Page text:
Using Let's Encrypt With NGINX

Setting up NGINX to use SSL certificates from Let’s Encrypt isn’t as automated as the Apache tooling, at least, not right now. That said, with a bit of setup, we can configure this to work with NGINX very easily.

Here’s what the entire setup process looks like:

  1. Install the Let’s Encrypt client
  2. Create a Let’s Encrypt configuration file for the domain
  3. Add an NGINX server block to allow Let’s Encrypt to verify the domain
  4. Verify the domain and generate SSL certificates
  5. Set up NGINX to serve using our new SSL certificates

A Note About File Permissions

There are a few gotchas that may sneak up on you while working through this guide. The main thing that I ran into is that Let’s Encrypt and NGINX will need read and write access to specific files and directories on your system. I’m not going to get into file permissions in this article, but I will mention where/when this will be necessary.

Let’s get started!

Install the Let’s Encrypt Client

The Let’s Encrypt client is available on github. We’ll clone it to our user’s home directory. In this instance, the username is deployer. After this, running letsencrypt-auto will install Let’s Encrypt’s dependencies using apt-get or yum.

cd /home/deployer
git clone
cd letsencrypt

For more information about this, read the official Let’s Encrypt installation docs.

Create the Let’s Encrypt Configuration File

To issue an SSL certificate, Let’s Encrypt requires a few piece of information which we’re going to store in a configuration file for easy reuse later. Write this information to /etc/letsencrypt/cli.ini – both your user, and the user that runs NGINX will need read and write access to this directory and its children as it’s also where the SSL certificates will be stored.

# /etc/letsencrypt/cli.ini
rsa-key-size = 4096
email =
domains =,
text = True
authenticator = webroot
standalone-supported-challenges = tls-sni-01
webroot-path = /tmp/letsencrypt

There are more details in the documentation for a Let’s Encrypt configuration file.

Configuring NGINX for Webroot Authentication

We’re going to use webroot authentication in the Let’s Encrypt client to obtain our SSL certificates. So, add this configuration option to your domain’s NGINX server block:

server {
  listen 80;

  # other NGINX config for your domain

  location '/.well-known/acme-challenge' {
    default_type "text/plain";
    root         /tmp/letsencrypt;
    autoindex    on;

Once you’ve added this to your server block, tell NGINX to reload the config files sudo nginx -s reload.

What we’re doing here is telling NGINX to statically serve any requests to and its subdirectories from the /tmp/letsencrypt/ directory on your server for the webroot authenticator. For this to work, NGINX will need permission to read from the /tmp/letsencrypt directory.

In the next step, I’ll explain why, and how this works.

Verifying the Domain and Receiving SSL Certificates

Now that this is set up, we need to request the certificates from Let’s Encrypt. Here’s how:

mkdir -p /tmp/letsencrypt

/home/deployer/letsencrypt/letsencrypt-auto certonly \
  --server \
  --agree-dev-preview \
  --config /etc/letsencrypt/cli.ini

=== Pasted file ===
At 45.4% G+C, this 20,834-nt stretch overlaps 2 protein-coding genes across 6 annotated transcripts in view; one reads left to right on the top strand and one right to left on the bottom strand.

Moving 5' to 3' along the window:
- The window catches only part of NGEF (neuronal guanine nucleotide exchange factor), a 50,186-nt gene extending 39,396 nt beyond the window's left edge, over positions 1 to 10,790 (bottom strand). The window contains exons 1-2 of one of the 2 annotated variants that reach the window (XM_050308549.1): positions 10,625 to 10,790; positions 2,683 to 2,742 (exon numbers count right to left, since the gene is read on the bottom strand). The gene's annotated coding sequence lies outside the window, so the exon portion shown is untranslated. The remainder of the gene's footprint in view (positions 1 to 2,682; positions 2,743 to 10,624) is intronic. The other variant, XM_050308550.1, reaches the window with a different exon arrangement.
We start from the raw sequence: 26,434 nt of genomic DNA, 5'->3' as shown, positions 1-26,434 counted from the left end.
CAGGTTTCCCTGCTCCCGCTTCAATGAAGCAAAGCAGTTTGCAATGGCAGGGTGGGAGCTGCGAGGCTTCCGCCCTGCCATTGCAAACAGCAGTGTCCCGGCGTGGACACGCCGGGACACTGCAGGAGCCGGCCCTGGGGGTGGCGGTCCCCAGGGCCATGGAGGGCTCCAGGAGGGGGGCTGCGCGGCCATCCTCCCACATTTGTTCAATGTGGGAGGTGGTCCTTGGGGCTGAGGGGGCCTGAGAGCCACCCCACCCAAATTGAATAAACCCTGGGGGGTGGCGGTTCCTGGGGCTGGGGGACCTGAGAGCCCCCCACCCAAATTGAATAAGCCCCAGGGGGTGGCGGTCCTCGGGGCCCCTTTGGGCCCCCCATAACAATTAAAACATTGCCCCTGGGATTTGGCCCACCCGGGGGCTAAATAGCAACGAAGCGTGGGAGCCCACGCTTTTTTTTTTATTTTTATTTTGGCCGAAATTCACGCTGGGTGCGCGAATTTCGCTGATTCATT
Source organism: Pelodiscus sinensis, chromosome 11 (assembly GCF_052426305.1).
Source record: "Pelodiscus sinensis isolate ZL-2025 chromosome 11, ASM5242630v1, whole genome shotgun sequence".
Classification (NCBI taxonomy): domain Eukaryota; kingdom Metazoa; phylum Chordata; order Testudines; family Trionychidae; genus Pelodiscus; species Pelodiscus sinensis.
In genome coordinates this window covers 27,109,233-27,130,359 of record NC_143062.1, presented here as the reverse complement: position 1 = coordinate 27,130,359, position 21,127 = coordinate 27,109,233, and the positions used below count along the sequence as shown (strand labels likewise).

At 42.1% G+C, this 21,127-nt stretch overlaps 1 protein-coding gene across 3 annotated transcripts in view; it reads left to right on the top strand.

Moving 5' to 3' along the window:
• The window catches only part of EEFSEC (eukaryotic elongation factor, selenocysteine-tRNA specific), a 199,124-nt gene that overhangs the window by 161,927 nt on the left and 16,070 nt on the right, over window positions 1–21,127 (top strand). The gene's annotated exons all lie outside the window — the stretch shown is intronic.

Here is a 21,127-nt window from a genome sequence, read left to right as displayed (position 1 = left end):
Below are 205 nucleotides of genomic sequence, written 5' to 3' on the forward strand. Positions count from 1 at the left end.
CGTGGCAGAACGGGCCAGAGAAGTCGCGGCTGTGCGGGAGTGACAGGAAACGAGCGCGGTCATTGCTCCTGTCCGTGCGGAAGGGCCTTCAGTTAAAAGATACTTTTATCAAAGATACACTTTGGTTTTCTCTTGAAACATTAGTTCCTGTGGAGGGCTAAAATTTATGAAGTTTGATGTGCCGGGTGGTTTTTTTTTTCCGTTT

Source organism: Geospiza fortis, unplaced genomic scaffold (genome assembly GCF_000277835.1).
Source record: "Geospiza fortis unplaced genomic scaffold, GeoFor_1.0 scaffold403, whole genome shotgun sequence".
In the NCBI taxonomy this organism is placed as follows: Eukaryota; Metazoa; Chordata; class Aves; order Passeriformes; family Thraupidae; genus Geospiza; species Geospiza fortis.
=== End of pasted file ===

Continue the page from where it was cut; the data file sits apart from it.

sudo nginx -s reload

To break down what happens:

  1. The Let’s Encrypt client creates a file in /tmp/letsencrypt containing a token.
  2. Then, the client tells the Let’s Encrypt server that it can verify the domain by requesting the file it has created with a request to
  3. If the file is present, Let’s Encrypt will generate SSL certificates for the domain and copy them to /etc/letsencrypt/live/
  4. The Let’s Encrypt client cleans up the file from /tmp/letsencrypt

And that’s it, you’re ready to set up NGINX to use your brand new SSL certificates.

Configuring NGINX to Serve via SSL

This is a complete NGINX server block – with these certificates, it receives an A on the Qualys SSL Labs Scanner but won’t support older versions of Android devices or Internet Explorer. Disclaimer – these configurations come from the Mozilla SSL Configuration Generator and an NGINX example config from the Let’s Encrypt forums. You may want different options based on browser support.

To use it, there’s one additional step. You’ll need to generate a dhparam.pem file in /etc/nginx by running:

openssl dhparam -out /etc/nginx/dhparam.pem 2048

Finally, here is the NGINX config – replace in this file with your own domain name, tell NGINX where the project root is, and everything should work.

server {
  root /home/deployer/webroot-path;
  listen 443 ssl;

  ssl on;
  ssl_certificate /etc/letsencrypt/live/;
  ssl_certificate_key /etc/letsencrypt/live/;
  ssl_session_timeout 1d;
  ssl_session_cache shared:SSL:50m;
  ssl_session_tickets off;

  # Diffie-Hellman parameter for DHE ciphersuites, recommended 2048 bits
  # Generate with:
  #   `openssl dhparam -out /etc/nginx/dhparam.pem 2048`
  ssl_dhparam /etc/nginx/dhparam.pem;

  # modern configuration. tweak to your needs.
  ssl_protocols TLSv1.1 TLSv1.2;
  ssl_prefer_server_ciphers on;

  # HSTS (ngx_http_headers_module is required) (15768000 seconds = 6 months)
  add_header Strict-Transport-Security max-age=15768000;

  # OCSP Stapling ---
  # fetch OCSP records from URL in ssl_certificate and cache them
  ssl_stapling on;
  ssl_stapling_verify on;

  ## verify chain of trust of OCSP response using Root CA and Intermediate certs
  ssl_trusted_certificate /etc/letsencrypt/live/;

Renewing Certificates

The great thing about this process is that it is easy to schedule. Once you’ve gotten everything working, you can simply run the command to generate certificates when they are close to expiring, and it will generate new ones for you and symlink them into the same location. Once the new certificates have been generated, you need restart NGINX, and you’re done!

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